Making babies, raising babies, and keeping them alive and happy is hard work. It isn’t for everyone, but if we want to do it, then no one can stop us. LGBT families are all beautiful. We don’t have children by mistake; we fight for them.

It’s funny. We have legal documents declaring our marriage valid in two different states. We’ve been together and in love for years. But it was the birth of our daughter this daredevil, this personality, that really made our home feel like family. Now, we want nothing more than to fill it with another little maniac — Lord help us.


Editor’s Note: Since writing this piece, Candice and Megan have welcomed another little person into their lives: Tucker! You can watch their lives unfold through their YouTube series, The Barretts. This video of Quinn meeting Tucker will probably make you cry, you’ve been warned.

Candice Green is a English teacher in Salt Lake City, Utah. She is happily married to her wife, Megan. They have a 1 1/2 year old daughter, Quinn, and a 3 month old son, Tucker. Check out the whole family on YouTube.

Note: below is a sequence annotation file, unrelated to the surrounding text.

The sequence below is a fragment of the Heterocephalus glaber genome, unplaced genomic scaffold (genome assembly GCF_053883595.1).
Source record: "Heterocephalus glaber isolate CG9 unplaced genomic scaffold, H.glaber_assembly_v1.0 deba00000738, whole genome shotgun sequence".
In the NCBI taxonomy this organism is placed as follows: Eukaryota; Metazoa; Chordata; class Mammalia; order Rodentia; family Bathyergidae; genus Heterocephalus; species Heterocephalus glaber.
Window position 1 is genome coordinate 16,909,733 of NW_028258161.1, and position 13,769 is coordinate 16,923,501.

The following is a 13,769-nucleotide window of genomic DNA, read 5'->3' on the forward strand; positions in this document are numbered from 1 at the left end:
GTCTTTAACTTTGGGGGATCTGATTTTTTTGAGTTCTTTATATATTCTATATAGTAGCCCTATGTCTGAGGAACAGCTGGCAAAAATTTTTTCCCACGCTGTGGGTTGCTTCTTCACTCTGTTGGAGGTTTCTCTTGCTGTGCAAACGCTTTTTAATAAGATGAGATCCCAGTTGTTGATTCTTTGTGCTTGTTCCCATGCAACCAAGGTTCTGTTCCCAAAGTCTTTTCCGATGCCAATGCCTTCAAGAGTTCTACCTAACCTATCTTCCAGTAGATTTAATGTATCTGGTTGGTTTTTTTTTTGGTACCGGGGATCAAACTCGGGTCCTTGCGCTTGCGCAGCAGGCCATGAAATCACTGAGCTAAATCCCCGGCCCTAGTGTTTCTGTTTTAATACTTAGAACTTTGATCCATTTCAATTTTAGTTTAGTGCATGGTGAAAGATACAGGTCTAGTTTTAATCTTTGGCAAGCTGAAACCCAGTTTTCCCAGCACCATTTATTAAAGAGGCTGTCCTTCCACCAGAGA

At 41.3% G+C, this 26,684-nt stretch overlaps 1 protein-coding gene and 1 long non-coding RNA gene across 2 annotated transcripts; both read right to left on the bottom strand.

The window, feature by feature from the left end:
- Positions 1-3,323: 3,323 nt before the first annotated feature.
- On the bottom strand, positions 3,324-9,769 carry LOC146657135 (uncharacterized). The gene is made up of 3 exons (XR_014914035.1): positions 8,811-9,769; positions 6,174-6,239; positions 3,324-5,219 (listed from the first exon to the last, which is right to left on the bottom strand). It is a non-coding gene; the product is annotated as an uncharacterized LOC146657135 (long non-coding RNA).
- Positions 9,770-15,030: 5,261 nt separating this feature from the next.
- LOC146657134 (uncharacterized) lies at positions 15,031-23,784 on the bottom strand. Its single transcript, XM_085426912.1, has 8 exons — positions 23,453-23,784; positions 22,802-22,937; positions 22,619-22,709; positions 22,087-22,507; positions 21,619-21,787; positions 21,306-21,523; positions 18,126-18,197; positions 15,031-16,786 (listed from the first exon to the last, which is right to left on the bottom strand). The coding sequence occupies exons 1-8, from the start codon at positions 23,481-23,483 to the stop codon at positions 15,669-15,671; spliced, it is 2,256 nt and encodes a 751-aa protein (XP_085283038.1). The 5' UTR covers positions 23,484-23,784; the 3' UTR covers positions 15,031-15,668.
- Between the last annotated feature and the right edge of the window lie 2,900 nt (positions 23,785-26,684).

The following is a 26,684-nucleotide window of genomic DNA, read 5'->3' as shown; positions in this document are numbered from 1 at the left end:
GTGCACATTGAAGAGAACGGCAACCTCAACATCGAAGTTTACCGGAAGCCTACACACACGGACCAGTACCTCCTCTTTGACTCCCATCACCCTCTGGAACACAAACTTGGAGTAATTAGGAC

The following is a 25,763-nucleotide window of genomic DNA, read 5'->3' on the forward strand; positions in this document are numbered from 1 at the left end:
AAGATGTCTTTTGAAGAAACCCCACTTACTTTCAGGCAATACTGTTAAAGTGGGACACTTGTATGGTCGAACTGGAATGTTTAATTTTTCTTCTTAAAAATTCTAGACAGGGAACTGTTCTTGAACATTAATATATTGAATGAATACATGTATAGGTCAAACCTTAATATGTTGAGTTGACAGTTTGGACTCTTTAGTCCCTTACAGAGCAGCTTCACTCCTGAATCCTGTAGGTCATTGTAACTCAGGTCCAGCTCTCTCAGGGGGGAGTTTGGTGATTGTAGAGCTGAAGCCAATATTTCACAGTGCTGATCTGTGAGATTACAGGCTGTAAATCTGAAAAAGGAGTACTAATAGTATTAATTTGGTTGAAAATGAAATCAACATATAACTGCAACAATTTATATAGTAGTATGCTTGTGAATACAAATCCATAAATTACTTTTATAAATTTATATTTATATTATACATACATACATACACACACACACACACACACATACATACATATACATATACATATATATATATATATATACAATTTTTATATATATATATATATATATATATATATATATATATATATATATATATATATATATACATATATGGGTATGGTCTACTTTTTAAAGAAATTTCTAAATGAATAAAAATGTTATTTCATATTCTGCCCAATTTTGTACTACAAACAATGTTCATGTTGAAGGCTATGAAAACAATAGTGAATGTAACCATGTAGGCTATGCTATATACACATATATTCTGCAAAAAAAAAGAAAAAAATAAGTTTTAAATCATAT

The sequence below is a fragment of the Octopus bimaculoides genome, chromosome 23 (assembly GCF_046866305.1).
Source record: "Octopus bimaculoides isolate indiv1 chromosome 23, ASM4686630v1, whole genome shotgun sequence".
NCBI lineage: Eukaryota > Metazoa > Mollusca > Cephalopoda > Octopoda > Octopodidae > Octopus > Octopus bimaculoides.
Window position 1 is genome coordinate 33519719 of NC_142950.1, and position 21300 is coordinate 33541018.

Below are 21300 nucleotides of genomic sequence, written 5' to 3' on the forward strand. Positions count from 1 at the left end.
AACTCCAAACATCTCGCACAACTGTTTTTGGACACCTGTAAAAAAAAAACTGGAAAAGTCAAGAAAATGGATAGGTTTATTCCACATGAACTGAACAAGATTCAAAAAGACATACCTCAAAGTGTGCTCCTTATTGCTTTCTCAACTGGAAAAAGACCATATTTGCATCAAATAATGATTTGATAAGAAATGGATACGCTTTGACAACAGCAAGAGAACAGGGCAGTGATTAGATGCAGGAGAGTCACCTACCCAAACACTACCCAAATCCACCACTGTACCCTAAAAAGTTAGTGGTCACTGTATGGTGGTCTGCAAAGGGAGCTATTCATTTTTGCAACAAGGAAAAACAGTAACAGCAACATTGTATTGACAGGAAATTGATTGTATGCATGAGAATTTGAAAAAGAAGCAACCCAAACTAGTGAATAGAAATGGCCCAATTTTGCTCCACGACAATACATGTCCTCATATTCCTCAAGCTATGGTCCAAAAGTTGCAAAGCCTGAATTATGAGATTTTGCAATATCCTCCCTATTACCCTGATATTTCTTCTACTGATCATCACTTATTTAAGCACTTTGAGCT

Candice has written 1 articles for us.

23 Comments

  1. “She poured the juice carefully into the back of the syringe while keeping her thumb over the tip so as to not lose a drop of the precious elixir. As she replaced the rubber plunger, the pressure inside began to build… She removed her thumb, and the practice spermshot up and splattered across the ceiling. I screamed, “My babies!””

    Omigod, I am cackling so loudly at this. I love your writing style and the fact that you’re presenting a realistic depiction of queer parenthood.